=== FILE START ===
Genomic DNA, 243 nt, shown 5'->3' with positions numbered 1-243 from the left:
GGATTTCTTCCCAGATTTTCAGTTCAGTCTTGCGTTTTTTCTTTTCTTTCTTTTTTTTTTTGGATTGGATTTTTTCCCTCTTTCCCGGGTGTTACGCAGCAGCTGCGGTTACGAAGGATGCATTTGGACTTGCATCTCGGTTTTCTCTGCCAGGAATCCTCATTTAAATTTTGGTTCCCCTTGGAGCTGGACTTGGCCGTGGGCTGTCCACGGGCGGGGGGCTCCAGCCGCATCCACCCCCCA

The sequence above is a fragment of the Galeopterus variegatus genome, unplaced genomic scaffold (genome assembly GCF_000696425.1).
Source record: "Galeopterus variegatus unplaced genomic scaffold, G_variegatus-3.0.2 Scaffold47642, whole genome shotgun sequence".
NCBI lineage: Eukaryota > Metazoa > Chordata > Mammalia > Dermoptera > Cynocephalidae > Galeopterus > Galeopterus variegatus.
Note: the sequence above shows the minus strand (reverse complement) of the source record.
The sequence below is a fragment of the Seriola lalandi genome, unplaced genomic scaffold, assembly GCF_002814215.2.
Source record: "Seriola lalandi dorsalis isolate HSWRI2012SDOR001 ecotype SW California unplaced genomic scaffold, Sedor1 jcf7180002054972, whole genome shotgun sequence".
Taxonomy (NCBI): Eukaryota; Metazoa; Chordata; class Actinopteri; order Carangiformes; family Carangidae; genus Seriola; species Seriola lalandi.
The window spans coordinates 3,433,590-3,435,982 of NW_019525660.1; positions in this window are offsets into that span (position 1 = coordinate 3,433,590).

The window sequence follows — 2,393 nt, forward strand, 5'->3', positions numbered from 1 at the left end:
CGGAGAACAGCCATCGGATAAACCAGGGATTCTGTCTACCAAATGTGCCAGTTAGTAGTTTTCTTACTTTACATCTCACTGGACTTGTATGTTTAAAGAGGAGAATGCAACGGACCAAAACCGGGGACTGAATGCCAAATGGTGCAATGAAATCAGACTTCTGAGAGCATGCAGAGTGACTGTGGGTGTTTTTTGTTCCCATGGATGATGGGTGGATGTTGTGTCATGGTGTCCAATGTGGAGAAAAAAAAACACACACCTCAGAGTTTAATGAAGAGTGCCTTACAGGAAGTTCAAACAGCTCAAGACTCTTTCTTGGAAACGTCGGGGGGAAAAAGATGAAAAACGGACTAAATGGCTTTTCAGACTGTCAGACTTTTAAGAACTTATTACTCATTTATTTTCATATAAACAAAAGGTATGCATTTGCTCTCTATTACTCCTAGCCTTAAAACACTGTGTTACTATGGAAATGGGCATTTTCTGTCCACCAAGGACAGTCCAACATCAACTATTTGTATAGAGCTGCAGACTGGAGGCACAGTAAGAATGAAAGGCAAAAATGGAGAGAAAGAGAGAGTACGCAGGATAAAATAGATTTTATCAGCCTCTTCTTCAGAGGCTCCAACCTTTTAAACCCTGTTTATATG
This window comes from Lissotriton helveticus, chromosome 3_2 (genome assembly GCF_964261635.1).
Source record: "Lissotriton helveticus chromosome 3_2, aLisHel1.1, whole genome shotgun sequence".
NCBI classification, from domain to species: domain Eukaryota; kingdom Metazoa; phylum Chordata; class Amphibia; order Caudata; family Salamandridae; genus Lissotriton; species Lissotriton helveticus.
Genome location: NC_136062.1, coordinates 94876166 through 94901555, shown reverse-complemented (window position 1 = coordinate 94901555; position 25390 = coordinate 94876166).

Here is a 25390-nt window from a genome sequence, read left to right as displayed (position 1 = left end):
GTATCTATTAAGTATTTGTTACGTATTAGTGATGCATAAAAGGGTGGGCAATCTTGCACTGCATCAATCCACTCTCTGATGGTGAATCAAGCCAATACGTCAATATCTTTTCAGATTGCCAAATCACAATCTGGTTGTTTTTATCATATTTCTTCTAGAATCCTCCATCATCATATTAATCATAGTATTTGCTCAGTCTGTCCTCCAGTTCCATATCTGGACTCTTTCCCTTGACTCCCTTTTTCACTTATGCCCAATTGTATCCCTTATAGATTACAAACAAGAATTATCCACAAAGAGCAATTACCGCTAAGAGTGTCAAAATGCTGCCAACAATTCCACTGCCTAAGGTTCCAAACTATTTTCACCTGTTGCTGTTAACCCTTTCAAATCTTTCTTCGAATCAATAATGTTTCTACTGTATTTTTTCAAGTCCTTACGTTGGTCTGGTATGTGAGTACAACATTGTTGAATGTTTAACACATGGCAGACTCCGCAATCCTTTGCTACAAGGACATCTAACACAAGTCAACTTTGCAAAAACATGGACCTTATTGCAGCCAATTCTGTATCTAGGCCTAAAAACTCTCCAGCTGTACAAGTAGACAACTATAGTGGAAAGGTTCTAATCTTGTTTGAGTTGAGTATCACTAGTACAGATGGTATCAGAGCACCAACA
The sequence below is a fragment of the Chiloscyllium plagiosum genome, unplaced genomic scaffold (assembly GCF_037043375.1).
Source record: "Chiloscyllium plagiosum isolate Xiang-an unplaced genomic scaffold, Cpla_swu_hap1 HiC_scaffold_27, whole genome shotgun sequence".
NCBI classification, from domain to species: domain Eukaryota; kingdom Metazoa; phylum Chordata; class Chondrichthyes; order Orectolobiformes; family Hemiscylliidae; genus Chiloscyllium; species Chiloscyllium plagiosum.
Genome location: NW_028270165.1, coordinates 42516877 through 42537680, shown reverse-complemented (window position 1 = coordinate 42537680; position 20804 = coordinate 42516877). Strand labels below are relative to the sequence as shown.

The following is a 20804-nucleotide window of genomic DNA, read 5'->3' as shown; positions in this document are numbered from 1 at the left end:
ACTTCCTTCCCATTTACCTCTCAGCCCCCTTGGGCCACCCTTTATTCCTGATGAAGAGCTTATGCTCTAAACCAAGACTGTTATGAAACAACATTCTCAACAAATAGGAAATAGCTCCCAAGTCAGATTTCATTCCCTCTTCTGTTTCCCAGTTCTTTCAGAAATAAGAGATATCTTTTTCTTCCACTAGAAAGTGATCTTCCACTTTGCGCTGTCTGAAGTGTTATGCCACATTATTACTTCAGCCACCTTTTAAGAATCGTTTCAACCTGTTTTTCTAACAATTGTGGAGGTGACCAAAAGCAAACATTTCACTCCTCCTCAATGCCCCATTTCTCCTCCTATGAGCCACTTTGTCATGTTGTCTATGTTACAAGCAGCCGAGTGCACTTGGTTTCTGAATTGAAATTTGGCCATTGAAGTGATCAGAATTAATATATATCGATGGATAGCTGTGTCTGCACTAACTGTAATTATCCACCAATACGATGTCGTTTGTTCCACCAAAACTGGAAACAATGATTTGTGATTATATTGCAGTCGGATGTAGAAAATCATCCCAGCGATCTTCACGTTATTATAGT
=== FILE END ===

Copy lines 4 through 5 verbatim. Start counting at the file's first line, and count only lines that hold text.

Source record: "Galeopterus variegatus unplaced genomic scaffold, G_variegatus-3.0.2 Scaffold47642, whole genome shotgun sequence".
NCBI lineage: Eukaryota > Metazoa > Chordata > Mammalia > Dermoptera > Cynocephalidae > Galeopterus > Galeopterus variegatus.